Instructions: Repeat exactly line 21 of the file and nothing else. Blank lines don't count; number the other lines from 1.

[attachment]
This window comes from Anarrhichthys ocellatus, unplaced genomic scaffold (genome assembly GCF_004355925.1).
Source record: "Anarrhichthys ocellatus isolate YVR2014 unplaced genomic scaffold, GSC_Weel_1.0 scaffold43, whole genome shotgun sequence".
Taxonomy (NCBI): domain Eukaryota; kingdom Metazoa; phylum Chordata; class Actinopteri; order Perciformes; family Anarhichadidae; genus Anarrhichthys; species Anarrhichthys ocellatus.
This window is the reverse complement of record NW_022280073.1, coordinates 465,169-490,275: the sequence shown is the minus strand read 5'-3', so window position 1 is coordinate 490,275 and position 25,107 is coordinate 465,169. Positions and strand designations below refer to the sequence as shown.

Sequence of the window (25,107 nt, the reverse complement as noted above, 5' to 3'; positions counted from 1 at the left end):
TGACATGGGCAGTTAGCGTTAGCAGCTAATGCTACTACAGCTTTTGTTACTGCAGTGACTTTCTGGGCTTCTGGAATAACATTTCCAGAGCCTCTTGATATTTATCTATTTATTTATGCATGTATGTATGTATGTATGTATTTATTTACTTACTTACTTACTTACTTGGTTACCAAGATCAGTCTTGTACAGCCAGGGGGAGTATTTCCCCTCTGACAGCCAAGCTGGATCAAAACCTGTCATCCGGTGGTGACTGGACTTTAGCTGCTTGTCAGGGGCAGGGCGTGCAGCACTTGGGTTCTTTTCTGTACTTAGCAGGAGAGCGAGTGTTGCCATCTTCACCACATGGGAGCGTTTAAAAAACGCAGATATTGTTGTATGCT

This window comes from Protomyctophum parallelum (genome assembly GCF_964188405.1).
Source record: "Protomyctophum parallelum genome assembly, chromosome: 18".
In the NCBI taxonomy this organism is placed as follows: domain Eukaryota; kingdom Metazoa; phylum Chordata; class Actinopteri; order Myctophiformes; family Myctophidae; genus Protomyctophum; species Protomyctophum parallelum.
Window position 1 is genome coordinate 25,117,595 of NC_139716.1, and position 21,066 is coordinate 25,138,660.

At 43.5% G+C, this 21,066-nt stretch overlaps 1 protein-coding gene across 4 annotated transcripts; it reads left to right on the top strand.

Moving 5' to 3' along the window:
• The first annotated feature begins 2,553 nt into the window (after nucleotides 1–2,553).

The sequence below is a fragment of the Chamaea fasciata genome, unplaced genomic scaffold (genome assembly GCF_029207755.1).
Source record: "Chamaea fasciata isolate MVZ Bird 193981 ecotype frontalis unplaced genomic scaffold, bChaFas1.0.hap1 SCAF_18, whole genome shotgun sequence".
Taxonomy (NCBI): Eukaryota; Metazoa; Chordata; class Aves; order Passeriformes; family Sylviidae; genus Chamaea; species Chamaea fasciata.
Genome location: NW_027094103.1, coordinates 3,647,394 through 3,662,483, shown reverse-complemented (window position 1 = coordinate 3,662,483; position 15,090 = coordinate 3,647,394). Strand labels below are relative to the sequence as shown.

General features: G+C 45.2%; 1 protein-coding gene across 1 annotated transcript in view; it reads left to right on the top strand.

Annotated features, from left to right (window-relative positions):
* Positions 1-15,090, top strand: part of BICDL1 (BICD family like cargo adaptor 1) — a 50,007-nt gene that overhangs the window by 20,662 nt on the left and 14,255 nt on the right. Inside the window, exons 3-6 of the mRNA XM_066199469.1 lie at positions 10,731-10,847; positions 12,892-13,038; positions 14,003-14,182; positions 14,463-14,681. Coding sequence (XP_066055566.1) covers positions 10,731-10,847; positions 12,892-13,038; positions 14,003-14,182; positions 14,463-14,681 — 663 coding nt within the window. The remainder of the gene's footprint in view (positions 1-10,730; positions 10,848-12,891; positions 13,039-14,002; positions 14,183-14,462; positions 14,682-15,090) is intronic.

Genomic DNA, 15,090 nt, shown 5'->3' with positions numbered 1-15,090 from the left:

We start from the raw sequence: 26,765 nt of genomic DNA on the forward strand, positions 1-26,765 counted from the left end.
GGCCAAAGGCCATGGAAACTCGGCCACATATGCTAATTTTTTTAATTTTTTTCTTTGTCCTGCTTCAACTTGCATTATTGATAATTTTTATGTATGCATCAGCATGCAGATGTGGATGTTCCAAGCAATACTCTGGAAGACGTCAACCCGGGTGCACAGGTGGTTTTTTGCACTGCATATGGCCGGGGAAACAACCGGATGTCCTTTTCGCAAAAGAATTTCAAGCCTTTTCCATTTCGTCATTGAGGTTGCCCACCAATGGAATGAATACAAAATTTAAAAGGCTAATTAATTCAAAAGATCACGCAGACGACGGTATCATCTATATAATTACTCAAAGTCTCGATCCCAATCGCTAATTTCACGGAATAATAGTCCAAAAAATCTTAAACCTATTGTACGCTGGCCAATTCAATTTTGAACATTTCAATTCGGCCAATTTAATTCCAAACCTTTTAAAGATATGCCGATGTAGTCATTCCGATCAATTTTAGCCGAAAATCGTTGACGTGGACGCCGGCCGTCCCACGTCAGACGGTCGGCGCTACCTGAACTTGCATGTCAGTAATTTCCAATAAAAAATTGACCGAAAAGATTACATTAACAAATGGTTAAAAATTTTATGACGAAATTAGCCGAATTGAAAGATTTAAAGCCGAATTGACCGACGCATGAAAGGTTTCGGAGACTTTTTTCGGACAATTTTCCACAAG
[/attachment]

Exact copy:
Genomic DNA, 15,090 nt, shown 5'->3' with positions numbered 1-15,090 from the left: